It had as its basic units a day (called a k’in) and a 360-day period called a tun. The Maya understood that a physical year was five days longer than a tun, and had other calendars to deal with that. They had longer units, too, like the ka’tun—just shy of 20 years—and most importantly for apocalypse aficionados, the b’ak’tun—roughly 394 of our years. The starting point for their calendar (Year Zero, if you like) is 3114 B.C., the date they figured the Earth was created.

Knowing all this, we can match their calendar to ours and convert any date they used to our more familiar system. If you do the math, you’ll find that we are nearing the end of the 13th b’ak’tun. In fact, it ends on Dec. 21, 2012.

That’s this Friday. Cue the spooky music.

The thing is, there is no suggestion, not even a hint, in Maya writing that they thought the end of this current b’ak’tun had any connection to doomsday. It’s entirely possible it may have even been thought of as a time of celebration (just like we celebrate New Year’s Eve).

The Maya also had bigger units of time, including the piktun (which was either 13 or 20 b’ak’tun), and the alautun, which was—get this—63 million years! So it doesn’t sound like they were predicting the end of the world ever, let alone by this weekend.
At Bad Astronomy, Plait goes on to explain how other doomsday theories came about and were debunked in the past -and present. And, of course, we'll see more in the future. But as Douglas Adams once said, "Don't Panic." More

Strike looms at East and Gulf Coast ports

In this photo taken Tuesday, Dec. 18, 2012, a truck driver watches as a freight container, right, is lowered onto a tractor trailer truck by a container crane at the Port of Boston, in Boston. The crane and a reach stacker, left, are operated by longshoremen at the port. The longshoremen's union may strike if they are unable to reach an agreement on their contract that expires Dec. 29, 2012. (AP Photo/Steven Senne)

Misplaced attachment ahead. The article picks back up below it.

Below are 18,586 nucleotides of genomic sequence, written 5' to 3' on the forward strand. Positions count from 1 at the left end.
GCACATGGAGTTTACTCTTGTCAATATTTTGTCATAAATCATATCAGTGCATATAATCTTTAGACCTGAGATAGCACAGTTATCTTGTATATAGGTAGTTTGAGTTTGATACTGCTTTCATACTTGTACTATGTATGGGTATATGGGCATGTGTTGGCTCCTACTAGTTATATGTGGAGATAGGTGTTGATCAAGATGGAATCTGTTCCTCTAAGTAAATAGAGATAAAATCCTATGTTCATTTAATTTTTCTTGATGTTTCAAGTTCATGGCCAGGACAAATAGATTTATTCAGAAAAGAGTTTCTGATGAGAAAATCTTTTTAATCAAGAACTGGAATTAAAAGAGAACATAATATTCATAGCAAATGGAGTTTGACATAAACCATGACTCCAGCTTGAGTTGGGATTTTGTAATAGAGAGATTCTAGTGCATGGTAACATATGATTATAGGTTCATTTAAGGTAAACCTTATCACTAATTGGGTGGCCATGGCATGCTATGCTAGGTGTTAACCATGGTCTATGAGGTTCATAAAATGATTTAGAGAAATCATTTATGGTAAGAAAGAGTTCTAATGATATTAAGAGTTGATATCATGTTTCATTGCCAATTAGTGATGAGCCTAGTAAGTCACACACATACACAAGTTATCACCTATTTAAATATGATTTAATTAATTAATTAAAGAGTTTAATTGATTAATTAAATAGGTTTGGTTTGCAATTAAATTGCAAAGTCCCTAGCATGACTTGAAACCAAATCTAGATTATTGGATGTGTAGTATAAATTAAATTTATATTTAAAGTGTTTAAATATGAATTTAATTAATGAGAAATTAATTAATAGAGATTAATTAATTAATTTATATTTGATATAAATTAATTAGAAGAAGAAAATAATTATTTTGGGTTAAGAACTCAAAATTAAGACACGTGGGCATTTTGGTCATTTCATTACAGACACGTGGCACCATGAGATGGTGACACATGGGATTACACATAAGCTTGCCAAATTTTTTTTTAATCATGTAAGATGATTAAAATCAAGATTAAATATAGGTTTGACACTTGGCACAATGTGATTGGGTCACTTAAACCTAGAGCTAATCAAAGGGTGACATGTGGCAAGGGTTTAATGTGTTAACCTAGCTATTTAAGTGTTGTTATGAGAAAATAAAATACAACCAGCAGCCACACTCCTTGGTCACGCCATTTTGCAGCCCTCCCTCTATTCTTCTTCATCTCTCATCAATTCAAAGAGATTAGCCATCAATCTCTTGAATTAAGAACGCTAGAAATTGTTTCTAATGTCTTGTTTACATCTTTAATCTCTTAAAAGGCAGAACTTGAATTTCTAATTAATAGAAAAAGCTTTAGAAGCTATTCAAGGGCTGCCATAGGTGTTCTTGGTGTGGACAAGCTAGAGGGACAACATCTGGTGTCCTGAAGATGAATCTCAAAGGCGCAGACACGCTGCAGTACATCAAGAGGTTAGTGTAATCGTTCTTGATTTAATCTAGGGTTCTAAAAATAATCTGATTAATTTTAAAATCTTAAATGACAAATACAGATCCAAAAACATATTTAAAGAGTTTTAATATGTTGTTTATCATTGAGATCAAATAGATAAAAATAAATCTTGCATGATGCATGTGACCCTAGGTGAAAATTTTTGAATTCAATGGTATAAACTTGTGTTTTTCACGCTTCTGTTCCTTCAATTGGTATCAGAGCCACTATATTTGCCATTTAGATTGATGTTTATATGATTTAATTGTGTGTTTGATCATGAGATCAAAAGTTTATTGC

Weeks after a critical West Coast port complex was crippled by a few hundred striking workers, the East Coast is bracing for a possible walkout numbering thousands that could close 15 ports from Massachusetts to Texas. The latest talks between shipping companies and dockworkers broke down Tuesday, less than two weeks before the contract expires Dec. 29, leading to worries a strike was inevitable.
The National Retail Federation wrote to President Barack Obama this week to ask him to use "all means necessary" to head off a strike, which they fear could have catastrophic ripple effects nationwide. "We foresee this as a national economic emergency, to be honest," said Jonathan Gold, the group's vice president of supply chain and customs policy.
Gold said billions in commerce at countless businesses nationwide could be affected, from auto manufacturers awaiting parts to the truckers that deliver them.
Ingrid Hirstin Lazcano, founder of the Los Angeles-based Andean Dream LCC, said a strike on the East and Gulf Coasts could bankrupt her company, which sells soups, pasta and other products made from quinoa, a grain, grown in the Bolivian Andes.